I have been recuperating from my DC Trip, getting a few things done in town and at home, and took a look at a potential new member of the stable. I only have the day for a ride, and need some miles. So, off I went.
First, let’s talk about the new member of the stable. I have a goal to complete the Ultimate Coast to Coast to Coast Insanity. It isn’t for the faint of heart, nor for those that are completely in their right mind. This particular challenge is an Iron Butt challenge. The challenge is to go from Key West, FL to Prudhoe Bay, AK, then return! the challenger has 30 days to complete each leg, a total of 60 days for the entire ride. Not only is it not for the faint of heart, this isn’t something that either a Harley or a Can-Am would handle. So, what to do?
Introduce the BMW R1250GS. I’ll go into the details and the story about what led us to this bike in another story. However, with a new bike, it needs a ride to break it in, right? The break-in miles is 600, then it will be due for its initial service. I decide to get that done as soon as possible so I can start putting serious miles on it (i.e. a SaddleSore 1000 or Bunn Burner 1500).
I have visited three of the Tour of Honor Sites in Tennessee, two on the far east side of the state and one nearby in Boliver. There are three more in the northwest part of the state, and one more in Jasper, near Chattanooga. I decide to tackle the three northwest of me. I also plan a few bonus sites along the way. This should give me about 500 miles and will also give me a chance to check out the new Tour of Honor app on the Android phone. I’ll still take pictures with camera for posting on the web, Facebook, and my records.
I planned to be on the road by 7am, but was enjoying a nice spring nap. I was on the road by 8am. Nothing planned for the evening, so there isn’t a major problem if I don’t get home as early as I had hoped.
This is the first ride on the GS, other than the ride of about 90 miles home from the dealership. I gas up at my regular starting point, CircleK at Darby and Cox Creek. My first stop will be to visit a Doughboy in Jackson, TN’s Hollywood Cemetery. A place I visited last year. Many roads on the way to Jackson are familiar to me.
I take off on Savannah Highway. Nice little twisties that I have driven for many years. I make a side trip to visit the Neill Cemetery in Olivet where my grandparents are buried. Then on to Jackson. As I pass through Adamsville, I make the right turn onto CR224 to CR199 and Finger, TN. Last year on my way back from Jackson, the GPS had a similar route planned, but it was closer to a logging road that the route this year. The GS is a lot lighter than the Harley, and much more nimble. Though I don’t have off road experience, I feel that I could handle a gravel or dirt road better with the GS than with the Harley, so I trek onward. I make the right turn onto US45 and head into Jackson.
Hollywood Cemetery is an older cemetery. Very quaint with roads that don’t get much traffic now days. The cemetery seems to be filling up, and people don’t come to visit generations back. I remember that the GPS location last year was in a different area of the cemetery than the marker I need to find. My memory of how to get to the location is spot on! I get a picture of the bike with Mr Lemmon’s headstone in the background using both the camera and the new Tour of Honor phone app. I submit the picture using the phone and put everything away. I see that the GPS is still telling me I should be on the other side of the cemetery. I make a note that I should tell the scorer(s) about the variance. As I leave my parking spot, I realize that the road has changed to gravel, yet the GS is is taking this change with ease. I don’t want to get too confident, but I am starting to like this bike. Since the GPS is still trying to get me to the other location, I press the “skip next waypoint” button.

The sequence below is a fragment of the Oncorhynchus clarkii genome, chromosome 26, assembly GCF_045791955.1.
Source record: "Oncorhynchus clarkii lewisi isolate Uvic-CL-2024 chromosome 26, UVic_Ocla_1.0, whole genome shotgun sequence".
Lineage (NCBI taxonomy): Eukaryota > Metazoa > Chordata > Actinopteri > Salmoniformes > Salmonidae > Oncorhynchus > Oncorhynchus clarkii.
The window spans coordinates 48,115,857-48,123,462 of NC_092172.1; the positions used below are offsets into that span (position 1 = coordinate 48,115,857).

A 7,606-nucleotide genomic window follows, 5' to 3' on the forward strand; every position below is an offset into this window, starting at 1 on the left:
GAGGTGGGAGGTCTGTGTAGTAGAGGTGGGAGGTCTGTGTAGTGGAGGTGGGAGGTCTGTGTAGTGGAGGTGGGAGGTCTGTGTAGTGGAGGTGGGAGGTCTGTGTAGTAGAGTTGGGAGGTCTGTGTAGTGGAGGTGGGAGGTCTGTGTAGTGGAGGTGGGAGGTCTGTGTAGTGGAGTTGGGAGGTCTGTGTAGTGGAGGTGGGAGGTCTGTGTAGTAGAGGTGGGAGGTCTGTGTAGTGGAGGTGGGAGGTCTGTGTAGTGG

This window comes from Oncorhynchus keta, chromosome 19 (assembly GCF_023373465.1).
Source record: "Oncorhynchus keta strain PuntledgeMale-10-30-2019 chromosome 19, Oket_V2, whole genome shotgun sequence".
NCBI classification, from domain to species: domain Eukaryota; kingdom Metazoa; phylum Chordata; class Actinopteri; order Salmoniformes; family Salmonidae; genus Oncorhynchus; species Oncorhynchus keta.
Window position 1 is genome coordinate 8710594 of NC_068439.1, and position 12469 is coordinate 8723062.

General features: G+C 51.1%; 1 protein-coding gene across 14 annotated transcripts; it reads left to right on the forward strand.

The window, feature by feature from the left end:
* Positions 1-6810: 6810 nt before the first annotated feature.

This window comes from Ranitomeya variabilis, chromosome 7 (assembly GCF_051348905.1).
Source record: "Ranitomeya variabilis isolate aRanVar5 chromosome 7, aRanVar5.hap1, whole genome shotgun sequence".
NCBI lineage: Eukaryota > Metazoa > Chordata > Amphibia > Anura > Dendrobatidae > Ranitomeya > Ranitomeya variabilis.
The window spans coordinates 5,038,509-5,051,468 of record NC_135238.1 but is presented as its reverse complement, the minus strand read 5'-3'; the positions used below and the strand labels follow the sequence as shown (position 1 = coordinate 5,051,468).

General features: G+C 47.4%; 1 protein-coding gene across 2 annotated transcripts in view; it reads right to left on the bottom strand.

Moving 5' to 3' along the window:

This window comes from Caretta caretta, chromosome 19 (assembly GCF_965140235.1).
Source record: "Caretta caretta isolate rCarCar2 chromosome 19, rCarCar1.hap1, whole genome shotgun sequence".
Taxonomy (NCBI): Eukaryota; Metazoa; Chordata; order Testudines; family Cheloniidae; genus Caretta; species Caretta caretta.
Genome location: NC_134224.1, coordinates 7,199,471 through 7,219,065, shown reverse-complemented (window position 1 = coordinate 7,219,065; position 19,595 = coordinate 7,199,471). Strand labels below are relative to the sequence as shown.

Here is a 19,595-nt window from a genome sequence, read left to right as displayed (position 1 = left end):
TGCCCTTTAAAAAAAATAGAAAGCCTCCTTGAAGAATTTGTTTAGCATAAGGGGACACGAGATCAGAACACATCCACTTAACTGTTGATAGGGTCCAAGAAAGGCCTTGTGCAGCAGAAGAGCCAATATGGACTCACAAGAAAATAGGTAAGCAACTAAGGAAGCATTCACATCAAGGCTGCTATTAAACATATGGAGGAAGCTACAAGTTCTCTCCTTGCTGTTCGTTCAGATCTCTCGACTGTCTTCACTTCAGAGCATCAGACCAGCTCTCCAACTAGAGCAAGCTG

I make the turn onto Hollywood Dr, then onto US45 heading north. I get close to Humbolt and the GPS is telling me to turn right, but I know that I should be turning left. I pull off the road and rest the GPS. Seems that when I skipped the next waypoint, it had already skipped the one in the cemetery and I skipped the one that I wanted to visit. Quick reload of route, an hour added to the route since I was off my planned route and had to double back to Ridgely (TN5). I enjoy some roads that give me a chance to see how the bike handles faster speeds. A few chances to pass people to test quick acceleration. Everything is great. I reach Ridgely and follow the route through town. I know that the algorithm in the GPS doesn’t know the actual roads, so many times I get to see the neighborhoods. I reach the memorial and park on the side of the road. Pictures taken and I walk to get a closer view on the memorial. I submit the photo using the app and head out to Union City.
My dad was born in Paris, TN, but he lived a few years in Union City. The cemetery in Union City is the resting place for several generations back of my family, including those from the Civil War. I head toward the courthouse square. It is lunch time and only a few cars are in the area. I park right in front of the memorial for the picture. I like this one which commemorates the flag raising at Iwo Jima. I also get a picture of just the memorial (TN7). There is another memorial nearby and I take a few minutes to look at the other one. Pictures taken and submitted, ready for my next stop, Fort Donelson.